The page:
The Real Rule of Four: The Unauthorized Guide to the New York Times #1 Bestseller

The Real Rule of Four: The Unauthorized Guide to the New York Times #1 Bestseller

by Joscelyn Godwin

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Ian Caldwell and Dustin Thomason’s The Rule of Four is already a bookselling phenomenon. The Ivy League super-achievers drew upon an authentic 1499 Renaissance text to create their thriller about two Princeton undergraduates who try to unravel the mysteries of the Hypnerotomachia Poliphili (pronounced “HIP-ne-RO-to-MA-kia PO-li-FEE-li&rdquo…  See more details below


Ian Caldwell and Dustin Thomason’s The Rule of Four is already a bookselling phenomenon. The Ivy League super-achievers drew upon an authentic 1499 Renaissance text to create their thriller about two Princeton undergraduates who try to unravel the mysteries of the Hypnerotomachia Poliphili (pronounced “HIP-ne-RO-to-MA-kia PO-li-FEE-li”).

The Hypnerotomachia Poliphili is an erotic, pagan epic, written in a private language peppered with words taken from Latin and Greek and decorated with Egyptian hieroglyphs. It was not translated into English for 500 years, until 1999, when Joscelyn Godwin finally achieved that near-impossible task.

The Real Rule of Four, Professor Godwin carefully investigates each aspect of the history of the Hypnerotomachia Poliphili and its use in The Rule of Four, including:

  • What is the Hypnerotomachia?
  • Who wrote the Hypnerotomachia? (A central theme of The Rule of Four)
  • What does the Hypnerotomachia mean?
  • Places and people in The Rule of Four
  • Glossary of names and terms in The Rule of Four

Lavishly illustrated with reproductions of the many beautiful woodcuts in the Hypnerotomachia Poliphili, a fold-out color map and photographs of the featured locations at Princeton University, The Real Rule of Four is an indispensable guide to the many fans of Caldwell and Thomason’s best-selling novel.

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By Joscelyn Godwin

Red Wheel/Weiser, LLC

Copyright © 2004 Joscelyn Godwin
All rights reserved.
ISBN: 978-1-60925-890-0


The Real Hypnerotomachia

The object that goes under this resounding name (pronounced "HIP-ne-RO-to-MA-kia PO-li-FEE-li") is a book of 467 pages, a foot tall and broad to match, which was printed in the Serene Republic of Venice by the press of Aldus Manutius in the year of grace 1499. A few dozen copies are still scattered round the globe, most of them in the locked presses of libraries or behind the security systems of wealthy collectors. Quite a few probably lie in bank vaults, keeping company with silent Stradivarius violins, waiting to appreciate in value beyond the $320,000 that a fine copy of the book currently commands at auction.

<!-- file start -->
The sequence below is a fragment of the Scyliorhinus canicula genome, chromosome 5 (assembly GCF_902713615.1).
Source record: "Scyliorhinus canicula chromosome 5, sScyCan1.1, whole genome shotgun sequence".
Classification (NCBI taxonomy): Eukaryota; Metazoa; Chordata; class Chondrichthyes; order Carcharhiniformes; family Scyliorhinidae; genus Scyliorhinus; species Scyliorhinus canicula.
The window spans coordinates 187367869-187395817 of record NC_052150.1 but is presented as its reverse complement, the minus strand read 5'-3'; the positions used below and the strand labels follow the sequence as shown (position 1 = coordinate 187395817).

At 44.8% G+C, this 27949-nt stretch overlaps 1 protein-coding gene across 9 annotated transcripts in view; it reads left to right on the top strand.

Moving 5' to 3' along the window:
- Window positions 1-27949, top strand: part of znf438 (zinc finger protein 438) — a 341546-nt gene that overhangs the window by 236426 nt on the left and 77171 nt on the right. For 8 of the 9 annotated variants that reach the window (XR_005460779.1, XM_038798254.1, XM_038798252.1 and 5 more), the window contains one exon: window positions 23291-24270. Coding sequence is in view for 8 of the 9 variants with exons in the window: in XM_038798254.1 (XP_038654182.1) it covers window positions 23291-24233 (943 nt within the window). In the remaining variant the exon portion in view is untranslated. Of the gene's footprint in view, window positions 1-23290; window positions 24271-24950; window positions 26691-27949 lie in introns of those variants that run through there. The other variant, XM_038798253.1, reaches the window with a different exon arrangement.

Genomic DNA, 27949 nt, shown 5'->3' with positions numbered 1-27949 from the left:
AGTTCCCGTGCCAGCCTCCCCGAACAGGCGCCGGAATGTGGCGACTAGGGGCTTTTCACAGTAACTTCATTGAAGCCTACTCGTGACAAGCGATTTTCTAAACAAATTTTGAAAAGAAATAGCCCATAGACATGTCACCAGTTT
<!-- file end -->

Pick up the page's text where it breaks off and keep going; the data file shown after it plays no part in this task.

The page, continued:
How does the Hypnerotomachia come to be so much treasured? It is not enough that it is rare; many books are rarer still, but almost no one cares whether they own them or not. The main reason is that it is a most beautiful object, appealing to those who find beauty in books themselves, quite apart from the words and thoughts they contain. The beauty begins at skin-level, for the previous owner has usually gone to the expense of having the book bound in the hide of some domestic animal: a calf, a sheep, more rarely a pig, or, in the case of morocco leather, a goat. (The jacket of The Rule of Four shows a vellum [calf] binding, with raised bands highlighted in gold leaf.) One turns it over like a miniature treasure-chest, gloating at having the bibliophile's ultimate prize within one's hands—even if it belongs to a library. Whatever the title on the spine means, word-associations with hypnotism or erotica seem to promise mysteries and delights within.